“But how very galling it could be, the behaviour I had to put up with sometimes. And from human beings. Do people not read books, the New Testament? Does it not say quite clearly that I am Prince of this World?… Here was this petty bureaucrat instructing me – me, mind you, the ruler of this world and all it holds – on the finer points of addressing him. On one side, the lord of all the world; on the other, a head of administration.”

The one person who appreciates the Devil for his wit and intelligence is Maria Augusta, Princess of Thurn and Taxis, and the second narrator of the novel. Her story, which takes places years after the main storyline narrated by the Devil, offers an alternative truth. Maria Augusta considers the count an “exceptionally well-educated man”. She suffers from lack of love, since her husband hates her. Unbeknownst to Maria Augusta the Devil wants to seduce her. And yet, though Maria Augusta likes to think of herself as a good person, the Devil ridicules her avowedly charitable efforts because her true motivation “comes from the Holy Trinity: power, pleasure and pride. Oh, the world is mine, verily it is mine!”

There is something deliciously enjoyable in reading a portrayal of the Devil who experiences bouts of fear and panic, frets over his appearance and lack of respect, but at the same time enjoys the company of “souls with breath and badness”, and comes across as a rather well-read and tolerant intellectual.

Faust and Mephisto in the dungeon. Lithograph by Joseph Fay, Paris, 1846. Frankfurter Goethe-Haus/Wikimedia Commons

Western culture has a long history of the Devil in literature. Mephistopheles in Thomas Mann’s Doctor Faustus is a serious and demonic figure. Goethe’s version of the devil in his seminal Faust is a cynical nihilist and a sceptic, though he seems understanding about the human condition: “Man moves me to compassion,” he tells God. In The Master and Margarita, Mikhail Bulgakov’s masterpiece set during the Stalin regime, Professor Woland arrives in Moscow with his diabolical entourage including the black cat Behemoth who speaks and has a taste for vodka. Woland is a truly flamboyant and charming character, but don’t be fooled because he can be cruel and afflict deep pain and trauma on his victims. Polish poet Adam Mickiewicz offers a lighthearted version of the devil in his playful ballad ‘Pani Twardowska’, in which Pan Twardowski promises Mephistopheles his soul if he can endure living with his wife for one year. The request proves too much for the poor Devil, who escapes through a keyhole.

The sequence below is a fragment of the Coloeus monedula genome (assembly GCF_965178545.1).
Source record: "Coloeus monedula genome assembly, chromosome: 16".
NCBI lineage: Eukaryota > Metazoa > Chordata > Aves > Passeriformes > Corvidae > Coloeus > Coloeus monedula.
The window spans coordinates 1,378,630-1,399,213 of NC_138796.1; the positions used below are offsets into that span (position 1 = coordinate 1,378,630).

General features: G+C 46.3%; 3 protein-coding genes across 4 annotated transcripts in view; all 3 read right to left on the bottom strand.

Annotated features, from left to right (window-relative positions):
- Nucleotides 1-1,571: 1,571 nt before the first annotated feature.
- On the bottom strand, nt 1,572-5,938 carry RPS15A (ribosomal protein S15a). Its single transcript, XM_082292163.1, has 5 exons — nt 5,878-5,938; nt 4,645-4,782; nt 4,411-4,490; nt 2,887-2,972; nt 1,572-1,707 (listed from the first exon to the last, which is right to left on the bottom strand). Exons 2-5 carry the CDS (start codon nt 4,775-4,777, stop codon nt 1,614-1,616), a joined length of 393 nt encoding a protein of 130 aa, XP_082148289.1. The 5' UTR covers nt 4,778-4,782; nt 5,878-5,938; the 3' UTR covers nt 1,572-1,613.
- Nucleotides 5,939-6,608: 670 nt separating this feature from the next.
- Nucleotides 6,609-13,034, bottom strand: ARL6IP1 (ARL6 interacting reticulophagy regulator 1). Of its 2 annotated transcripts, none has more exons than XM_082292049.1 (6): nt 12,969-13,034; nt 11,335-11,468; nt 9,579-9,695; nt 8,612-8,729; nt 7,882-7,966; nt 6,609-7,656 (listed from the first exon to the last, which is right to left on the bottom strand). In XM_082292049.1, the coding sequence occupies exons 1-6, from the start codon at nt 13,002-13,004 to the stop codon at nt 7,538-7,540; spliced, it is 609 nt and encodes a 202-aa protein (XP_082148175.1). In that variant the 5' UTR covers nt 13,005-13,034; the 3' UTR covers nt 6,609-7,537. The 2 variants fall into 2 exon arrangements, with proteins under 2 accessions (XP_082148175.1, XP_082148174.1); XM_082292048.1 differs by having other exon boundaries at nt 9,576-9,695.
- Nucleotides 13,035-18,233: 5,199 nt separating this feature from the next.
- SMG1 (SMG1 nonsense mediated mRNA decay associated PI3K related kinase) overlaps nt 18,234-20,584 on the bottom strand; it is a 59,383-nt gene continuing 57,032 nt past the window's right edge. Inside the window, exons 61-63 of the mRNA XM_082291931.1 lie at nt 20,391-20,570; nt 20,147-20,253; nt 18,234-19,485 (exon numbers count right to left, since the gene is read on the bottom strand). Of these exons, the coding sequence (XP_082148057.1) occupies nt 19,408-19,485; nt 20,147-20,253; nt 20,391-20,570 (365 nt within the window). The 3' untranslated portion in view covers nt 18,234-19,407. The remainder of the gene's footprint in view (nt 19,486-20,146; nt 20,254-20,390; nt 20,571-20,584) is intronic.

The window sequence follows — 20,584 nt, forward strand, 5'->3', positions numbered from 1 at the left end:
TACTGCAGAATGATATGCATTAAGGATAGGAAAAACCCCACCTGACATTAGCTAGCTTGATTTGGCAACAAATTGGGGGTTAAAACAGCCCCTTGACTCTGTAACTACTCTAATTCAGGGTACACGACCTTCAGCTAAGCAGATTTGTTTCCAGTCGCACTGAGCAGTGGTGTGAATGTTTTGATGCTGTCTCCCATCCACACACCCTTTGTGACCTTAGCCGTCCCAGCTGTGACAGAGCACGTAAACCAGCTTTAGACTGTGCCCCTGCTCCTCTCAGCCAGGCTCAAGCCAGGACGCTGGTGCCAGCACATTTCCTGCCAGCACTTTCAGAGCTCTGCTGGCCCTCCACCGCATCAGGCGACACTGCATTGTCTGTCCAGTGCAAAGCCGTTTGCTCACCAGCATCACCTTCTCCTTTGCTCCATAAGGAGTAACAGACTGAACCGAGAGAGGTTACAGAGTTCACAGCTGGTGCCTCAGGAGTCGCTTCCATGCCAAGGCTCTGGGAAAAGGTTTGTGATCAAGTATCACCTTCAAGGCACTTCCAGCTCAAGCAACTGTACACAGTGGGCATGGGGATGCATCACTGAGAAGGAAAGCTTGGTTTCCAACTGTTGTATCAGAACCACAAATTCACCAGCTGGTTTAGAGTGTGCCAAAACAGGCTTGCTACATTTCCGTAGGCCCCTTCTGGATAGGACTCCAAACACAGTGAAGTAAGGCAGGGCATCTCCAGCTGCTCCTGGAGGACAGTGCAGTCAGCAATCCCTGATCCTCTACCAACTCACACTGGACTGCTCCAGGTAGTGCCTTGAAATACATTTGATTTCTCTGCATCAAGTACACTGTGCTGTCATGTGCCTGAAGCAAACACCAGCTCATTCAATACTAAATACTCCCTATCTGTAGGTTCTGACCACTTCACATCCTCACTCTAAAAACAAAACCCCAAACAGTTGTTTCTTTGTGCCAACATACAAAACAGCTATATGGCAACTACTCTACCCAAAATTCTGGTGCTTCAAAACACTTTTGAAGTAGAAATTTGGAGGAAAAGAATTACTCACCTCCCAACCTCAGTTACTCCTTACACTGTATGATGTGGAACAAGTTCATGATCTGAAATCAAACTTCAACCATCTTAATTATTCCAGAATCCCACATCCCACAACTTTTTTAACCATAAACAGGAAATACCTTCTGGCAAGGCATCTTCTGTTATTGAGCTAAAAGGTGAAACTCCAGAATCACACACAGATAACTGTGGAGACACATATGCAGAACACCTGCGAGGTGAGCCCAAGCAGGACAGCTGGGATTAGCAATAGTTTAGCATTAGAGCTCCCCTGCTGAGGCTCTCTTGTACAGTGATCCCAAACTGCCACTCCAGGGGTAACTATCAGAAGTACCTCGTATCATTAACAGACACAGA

Further afield, Kenyan novelist Ngũgĩ wa Thiong’o in his political satire of post-independence Devil on the Cross centres the narrative around the Devil’s Feast, a celebration of Kenyan criminals to elect the greatest of them all. Thiong’o’s Devil is the master of the ruling class set to exploit ordinary Kenyans. The capitalist forces employ the help of the Devil’s Angels, a group of bandits and thugs ready to use whatever violent means necessary, including death, to ensure the survival of the rulers under the Devil’s auspice.

Novaković’s Devil is very different to those forerunners; more benevolent and not so chilling, he does not flaunt his threatening powers. He is certainly not a character you will fear or feel uncomfortable with; his observations about human nature are noteworthy. It may be easy to lose yourself in the comic aspect of the novel but one of the pleasures of reading this narrative is peeling its many layers. Fear and His Servant has plenty to say about the failings of humans as proud, petty and self-obsessed beings, yet love and truth, as hinted when we first encounter the Devil in the opening chapter, are for him the pinnacle of human experience.

The Devil mercilessly mocks those who sell their soul to him. He is not interested in such an exchange; what he craves is an altruist, not a person who expects something in return. And this is where true love comes to the picture.